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  • The Turbulent World of Middle East Soccer by James Dorsey
  • Christoph Wagner
Dorsey, James. The Turbulent World of Middle East Soccer. London: Hurst Publishers, 2016. Pp. 359. Index. £15.99, pb.

The book The Turbulent World of Middle East Soccer by James M. Dorsey accompanies the blog of the same name where the author publishes daily analyses and comments on football, politics, and religion specifically in the Middle East and North Africa. Although missing from the title, North Africa is a central part of the book, especially since 2011 and the so-called Arab Spring, which brought down the regimes in Egypt and Tunisia, among others, but also initiated hope in the West that the region might leap forward in the direction toward liberal democracy. These were premature hopes, as Dorsey aptly demonstrates. Football serves as a prism through which the web of sport, politics, and culture is disentangled, and the ties that keep them together are explained.

Dorsey came to the topic rather by coincidence than by choice; he is not a football fan. This is one of several strong points of the book. It is a view from the outside onto the most popular sport in a region that dominates the headlines for the wrong reasons. Football in the Middle East is closely linked to politics. Yet Dorsey offers more than examples where these two spheres meet. He provides a profound analysis of the state of Islam in the region and how it affects politics and, thus, football. Ever since the Arab Spring of 2011 gave hope that the region might overcome its deep divisions, Western observers have learned that these factions and frictions will not be sealed easily nor will the region find peace soon.

The book is divided into six chapters. Chapter 1 looks at the role football stadia have played and still do during social unrest. For Dorsey, they are "monuments to challenges," and they are "bearing the scars of battle" (11). The second chapter is rich in examples demonstrating the close ties politics and soccer enjoy. Special focus is put here on the ultras [End Page 247] of Al-Ahly and Zamalek. Both sets of ultras overcame their divisions and played a key role during the occupation of Tahrir Square. This is remarkable, as their division is as deep as that between Jews and Muslims. Chapter 3 looks at the relationship between football and Islam. Osama bin Laden was an Arsenal supporter, and football was second to Allah for him. Football was initially an imperialist import but became an anti-imperialist device and a tool for domestic distraction. No work on the Middle East would be complete without mentioning the Israel–Palestine conflict. Dorsey uses a television show to demonstrate the Palestinian reality and how, through football, a new perspective on how to resolve national and political issues emerges. Chapter 5 looks at the role of women. Although short in general, it is shocking that women are neither allowed to play nor watch the game. Dorsey notes that this is not implied by the Qu'ran but rather a social norm that has been reshaped to justify it. In the final chapter, the soft power of the Middle East is described, mainly Qatar. This little state will host the 2022 World Cup, and the royal family have become the owners of Paris Saint Germain, one of France's biggest clubs. Other powers from the Arab peninsula have acquired English football clubs, such as Manchester City, thus underlining that football and politics mix very well indeed. Dorsey does not judge; his writing offers analysis and explanations of why things are as they are. In doing so, it is quite clear that the situation will remain as it is for the following decades.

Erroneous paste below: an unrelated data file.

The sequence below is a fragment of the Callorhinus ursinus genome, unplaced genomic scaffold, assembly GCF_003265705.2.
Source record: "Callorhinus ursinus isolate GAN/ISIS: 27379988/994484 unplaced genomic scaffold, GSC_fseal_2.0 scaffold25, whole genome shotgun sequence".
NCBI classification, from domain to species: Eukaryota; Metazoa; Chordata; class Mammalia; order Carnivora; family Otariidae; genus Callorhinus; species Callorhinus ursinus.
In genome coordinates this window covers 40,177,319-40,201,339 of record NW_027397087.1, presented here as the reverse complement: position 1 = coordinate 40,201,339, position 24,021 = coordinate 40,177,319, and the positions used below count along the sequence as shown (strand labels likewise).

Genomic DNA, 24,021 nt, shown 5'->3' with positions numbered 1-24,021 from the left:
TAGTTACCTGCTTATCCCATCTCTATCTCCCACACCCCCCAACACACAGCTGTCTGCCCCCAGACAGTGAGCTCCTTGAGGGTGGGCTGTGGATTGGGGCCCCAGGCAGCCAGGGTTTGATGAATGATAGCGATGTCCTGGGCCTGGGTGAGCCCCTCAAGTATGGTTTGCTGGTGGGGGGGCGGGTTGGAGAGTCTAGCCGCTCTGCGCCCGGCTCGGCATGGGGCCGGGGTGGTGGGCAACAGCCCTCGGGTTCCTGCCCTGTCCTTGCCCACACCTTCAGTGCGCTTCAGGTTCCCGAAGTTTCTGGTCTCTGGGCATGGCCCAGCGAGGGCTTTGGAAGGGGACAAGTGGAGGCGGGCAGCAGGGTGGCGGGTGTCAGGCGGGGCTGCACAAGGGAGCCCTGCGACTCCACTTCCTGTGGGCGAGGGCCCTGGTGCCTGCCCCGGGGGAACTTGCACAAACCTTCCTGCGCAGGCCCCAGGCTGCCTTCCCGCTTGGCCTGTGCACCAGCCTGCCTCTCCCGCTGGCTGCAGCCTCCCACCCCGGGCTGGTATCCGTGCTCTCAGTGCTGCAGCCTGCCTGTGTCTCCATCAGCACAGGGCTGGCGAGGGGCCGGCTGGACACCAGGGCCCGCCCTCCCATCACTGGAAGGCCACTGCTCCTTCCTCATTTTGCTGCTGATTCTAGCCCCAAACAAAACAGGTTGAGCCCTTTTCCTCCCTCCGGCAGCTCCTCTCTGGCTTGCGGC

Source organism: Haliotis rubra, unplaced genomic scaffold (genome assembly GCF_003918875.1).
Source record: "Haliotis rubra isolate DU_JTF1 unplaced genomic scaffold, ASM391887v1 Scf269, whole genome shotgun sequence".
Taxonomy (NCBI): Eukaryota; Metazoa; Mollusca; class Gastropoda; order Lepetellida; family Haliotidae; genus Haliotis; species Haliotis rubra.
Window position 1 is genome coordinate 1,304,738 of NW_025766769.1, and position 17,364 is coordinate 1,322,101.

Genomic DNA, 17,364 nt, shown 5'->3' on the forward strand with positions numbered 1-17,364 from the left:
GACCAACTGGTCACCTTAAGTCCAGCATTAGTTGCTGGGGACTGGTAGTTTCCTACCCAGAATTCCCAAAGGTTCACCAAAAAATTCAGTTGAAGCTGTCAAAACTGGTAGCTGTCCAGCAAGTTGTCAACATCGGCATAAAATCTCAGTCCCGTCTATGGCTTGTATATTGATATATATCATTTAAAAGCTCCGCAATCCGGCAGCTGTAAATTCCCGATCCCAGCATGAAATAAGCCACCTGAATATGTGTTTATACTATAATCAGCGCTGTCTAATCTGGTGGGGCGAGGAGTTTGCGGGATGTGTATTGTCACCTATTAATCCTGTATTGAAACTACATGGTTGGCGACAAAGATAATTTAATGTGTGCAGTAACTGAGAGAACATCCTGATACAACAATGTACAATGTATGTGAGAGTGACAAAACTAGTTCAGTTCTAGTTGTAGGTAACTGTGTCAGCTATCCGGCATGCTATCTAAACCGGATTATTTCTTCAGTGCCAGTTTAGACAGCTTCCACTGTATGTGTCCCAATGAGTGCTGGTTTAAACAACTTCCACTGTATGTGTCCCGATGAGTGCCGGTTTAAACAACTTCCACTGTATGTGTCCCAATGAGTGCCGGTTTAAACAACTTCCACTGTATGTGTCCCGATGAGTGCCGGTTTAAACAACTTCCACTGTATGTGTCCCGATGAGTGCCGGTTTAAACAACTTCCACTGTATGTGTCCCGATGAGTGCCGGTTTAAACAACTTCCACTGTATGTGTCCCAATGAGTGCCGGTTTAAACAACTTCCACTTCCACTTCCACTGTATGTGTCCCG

Throughout the book, the writing and the emphasis on narrative are strong points. Dorsey is an investigative journalist and has had a distinguished career with various newspapers, such as the Dutch paper Trouw and the Wall Street Journal.

Christoph Wagner
Sorbonne Nouvelle, Paris 3


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pp. 247-248
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